Title: And Round Again
Summary: Spike and Dawn manage to persuade Buffy that what she really needs is some time off, and what better than a night of roller coasters, cotton candy and all the fun of the local fair. She should have known that nothing is ever that simple in Sunnydale. Set in early season six.
And Round Again
“What the bloody hell is going on?” Spike’s eyes darted wildly around the empty field. He slipped into his vampire face, his enhanced senses allowing him to see that there was nothing of the fair left. He said as much to Buffy, who gripped the handrail of the car so hard she put a dent in it.
Moving quickly, she snapped the chain holding the door closed and pushed it open. “We have to find Dawn.”
Climbing down from the Ferris wheel was more difficult than she’d anticipated; the metal framework was greasy with engine oil and there wasn’t very much to hold on to.
The attendant’s booth lay empty, and the stuffed toy she’d won earlier that evening had disappeared. The field was silent, bare, not even a hint of the fairground that had been there just moments before.
“Dawn!” she yelled and ran out into the field. “Dawn!”
She spun around at the feel of Spike’s hand on her arm. “She’s not here. Can’t sense her—can’t sense anyone.”
“It doesn’t make sense!” Panic filled, she broke free from Spike’s grasp. “We need to find her!”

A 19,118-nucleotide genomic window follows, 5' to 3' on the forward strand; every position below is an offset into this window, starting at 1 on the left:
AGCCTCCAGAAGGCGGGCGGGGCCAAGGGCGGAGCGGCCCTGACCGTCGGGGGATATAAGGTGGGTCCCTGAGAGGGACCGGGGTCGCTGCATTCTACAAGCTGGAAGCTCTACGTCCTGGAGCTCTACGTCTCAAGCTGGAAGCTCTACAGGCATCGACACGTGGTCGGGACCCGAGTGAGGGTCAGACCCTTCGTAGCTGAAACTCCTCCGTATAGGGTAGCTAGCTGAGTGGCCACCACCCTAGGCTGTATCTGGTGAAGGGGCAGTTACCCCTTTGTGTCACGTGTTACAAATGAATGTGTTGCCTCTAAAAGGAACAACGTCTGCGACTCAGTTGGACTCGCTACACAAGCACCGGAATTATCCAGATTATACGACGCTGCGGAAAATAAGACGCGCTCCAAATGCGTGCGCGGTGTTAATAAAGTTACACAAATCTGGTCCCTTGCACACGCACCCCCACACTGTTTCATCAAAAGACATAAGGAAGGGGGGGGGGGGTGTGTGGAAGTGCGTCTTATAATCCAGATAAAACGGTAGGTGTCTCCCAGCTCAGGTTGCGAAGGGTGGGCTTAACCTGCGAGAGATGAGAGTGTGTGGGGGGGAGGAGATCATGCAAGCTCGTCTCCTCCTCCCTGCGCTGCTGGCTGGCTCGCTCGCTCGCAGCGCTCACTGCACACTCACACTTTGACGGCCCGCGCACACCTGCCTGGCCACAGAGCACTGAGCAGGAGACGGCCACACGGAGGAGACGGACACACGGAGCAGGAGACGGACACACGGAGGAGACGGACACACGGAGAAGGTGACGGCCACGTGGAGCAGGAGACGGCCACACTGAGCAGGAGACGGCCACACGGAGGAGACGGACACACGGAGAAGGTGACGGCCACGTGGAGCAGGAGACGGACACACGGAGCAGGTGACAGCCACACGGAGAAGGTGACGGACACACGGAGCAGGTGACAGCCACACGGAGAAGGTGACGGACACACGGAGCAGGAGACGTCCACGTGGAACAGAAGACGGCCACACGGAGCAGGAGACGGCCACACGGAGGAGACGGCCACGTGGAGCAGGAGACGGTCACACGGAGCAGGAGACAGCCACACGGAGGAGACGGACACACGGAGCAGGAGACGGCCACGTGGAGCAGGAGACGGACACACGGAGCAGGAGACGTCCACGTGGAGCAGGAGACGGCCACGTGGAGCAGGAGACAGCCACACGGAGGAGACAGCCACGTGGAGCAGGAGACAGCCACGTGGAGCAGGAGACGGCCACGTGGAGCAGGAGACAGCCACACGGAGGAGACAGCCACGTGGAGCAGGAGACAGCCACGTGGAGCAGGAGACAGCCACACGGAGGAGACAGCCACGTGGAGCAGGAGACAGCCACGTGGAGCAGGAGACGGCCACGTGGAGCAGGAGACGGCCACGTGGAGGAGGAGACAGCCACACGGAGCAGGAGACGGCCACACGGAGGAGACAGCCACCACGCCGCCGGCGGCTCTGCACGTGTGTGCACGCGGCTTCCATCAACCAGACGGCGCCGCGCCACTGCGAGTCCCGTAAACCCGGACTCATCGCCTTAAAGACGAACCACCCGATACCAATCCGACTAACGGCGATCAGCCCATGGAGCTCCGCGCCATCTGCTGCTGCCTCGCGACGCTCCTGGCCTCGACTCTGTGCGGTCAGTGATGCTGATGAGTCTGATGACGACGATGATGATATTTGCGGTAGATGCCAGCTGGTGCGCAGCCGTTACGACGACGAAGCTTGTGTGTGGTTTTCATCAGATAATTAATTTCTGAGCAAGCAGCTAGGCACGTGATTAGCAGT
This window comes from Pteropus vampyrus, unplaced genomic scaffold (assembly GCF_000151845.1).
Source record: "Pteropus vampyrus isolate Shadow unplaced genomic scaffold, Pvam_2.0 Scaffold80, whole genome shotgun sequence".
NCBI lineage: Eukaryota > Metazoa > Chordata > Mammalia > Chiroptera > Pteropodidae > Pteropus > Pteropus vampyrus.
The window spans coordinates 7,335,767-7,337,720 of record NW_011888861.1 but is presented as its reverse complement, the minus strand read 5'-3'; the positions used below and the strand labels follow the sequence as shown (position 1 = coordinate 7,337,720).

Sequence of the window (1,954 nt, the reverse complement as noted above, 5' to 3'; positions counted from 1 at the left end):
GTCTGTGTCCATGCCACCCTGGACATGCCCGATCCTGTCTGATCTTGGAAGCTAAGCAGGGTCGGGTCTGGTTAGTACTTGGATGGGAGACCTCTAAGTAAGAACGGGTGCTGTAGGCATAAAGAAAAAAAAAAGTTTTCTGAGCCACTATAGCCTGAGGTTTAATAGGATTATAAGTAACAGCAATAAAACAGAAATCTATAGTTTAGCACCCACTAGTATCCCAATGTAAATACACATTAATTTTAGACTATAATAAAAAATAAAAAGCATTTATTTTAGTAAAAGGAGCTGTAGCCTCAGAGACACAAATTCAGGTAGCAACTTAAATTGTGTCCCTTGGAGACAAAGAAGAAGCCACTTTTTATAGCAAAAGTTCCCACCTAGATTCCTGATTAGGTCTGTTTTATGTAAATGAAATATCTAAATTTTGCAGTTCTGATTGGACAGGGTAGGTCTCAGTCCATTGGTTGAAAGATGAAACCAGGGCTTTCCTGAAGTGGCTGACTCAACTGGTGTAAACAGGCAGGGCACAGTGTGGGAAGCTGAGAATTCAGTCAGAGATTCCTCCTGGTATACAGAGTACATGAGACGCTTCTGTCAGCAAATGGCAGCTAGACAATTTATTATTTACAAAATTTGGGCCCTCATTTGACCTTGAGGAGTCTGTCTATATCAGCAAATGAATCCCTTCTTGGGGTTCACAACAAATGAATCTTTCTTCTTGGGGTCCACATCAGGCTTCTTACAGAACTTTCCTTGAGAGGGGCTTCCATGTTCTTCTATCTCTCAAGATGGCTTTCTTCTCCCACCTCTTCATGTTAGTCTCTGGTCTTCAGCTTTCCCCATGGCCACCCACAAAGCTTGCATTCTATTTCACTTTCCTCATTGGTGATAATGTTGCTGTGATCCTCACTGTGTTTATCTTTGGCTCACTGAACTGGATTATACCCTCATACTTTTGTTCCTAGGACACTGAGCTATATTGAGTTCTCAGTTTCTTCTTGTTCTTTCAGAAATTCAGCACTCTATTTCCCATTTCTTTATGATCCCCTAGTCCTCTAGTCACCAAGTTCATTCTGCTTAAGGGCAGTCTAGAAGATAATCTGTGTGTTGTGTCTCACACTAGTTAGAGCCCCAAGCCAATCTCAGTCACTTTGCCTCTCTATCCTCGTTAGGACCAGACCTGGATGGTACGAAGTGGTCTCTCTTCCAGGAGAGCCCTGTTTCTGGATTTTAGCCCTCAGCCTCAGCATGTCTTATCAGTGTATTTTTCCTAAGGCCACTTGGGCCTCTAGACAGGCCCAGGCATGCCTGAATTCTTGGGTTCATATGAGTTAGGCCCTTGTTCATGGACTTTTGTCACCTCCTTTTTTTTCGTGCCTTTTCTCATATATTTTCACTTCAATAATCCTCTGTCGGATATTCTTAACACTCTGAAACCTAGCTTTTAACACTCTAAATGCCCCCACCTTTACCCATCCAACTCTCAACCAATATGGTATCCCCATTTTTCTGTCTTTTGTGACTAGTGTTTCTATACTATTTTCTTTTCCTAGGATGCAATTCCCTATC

“And we will.” Spike’s voice was calm. “We’ll head back to the car park, see if the old girl’s still there. Then we’ll figure out what to do next, all right?”
Buffy nodded, knowing that there was nothing else she could do but agree.
“About what happened back there,” Spike said, matching his stride to hers and gazing at her in earnest. “On the Ferris wheel.”
“But—” He ran ahead a little and turned to face her, stopping directly in her path. “We kissed, Buffy.”
“I said, not now! We have to find Dawn and figure out what the heck is going on. How can a whole fairground just disappear?”
Spike shrugged and fell back into step. He put a cigarette between his lips and lit it, taking a long drag before speaking. “Transference to another dimension, time slip, magic spell, who knows? But we kissed, you and me. What was that?”
“Temporary insanity?” Buffy replied. “What we did is done. We—” She held up a hand when Spike opened his mouth. “We can discuss it later. After we find Dawn. That’s what’s important right now.”
He nodded and threw his cigarette to the ground, shoving both hands deep in his coat pockets. They rounded the corner and saw the parking lot looking exactly as it had earlier; full of the cars of the people at the fair.
Haphazardly parked in the corner was Spike’s DeSoto.
“So the fair moved, not us,” Spike said as they made their way towards the car. He fumbled for his keys and pulled them out of his pocket, a crumpled sheet of paper falling to the ground as he did so.
Buffy leaned down and picked it up; it was the flyer advertising the fair. “Del Goro’s Amazing Travelling Fairground,” she read aloud. “You’ll never want to leave.”
“Let’s see that.” Spike leaned over her shoulder and peered at the leaflet. “Look here. List of the places the fair’s going to stop at.” He tapped the second name on the list. “Seems like we’re going on a little road trip, Slayer.” Spike opened the car door and smirked across at her. “Hope you packed your toothbrush.”
Buffy let her head rest against the cool glass of the car window. She closed her eyes, wondering how things could have gone so wrong so fast.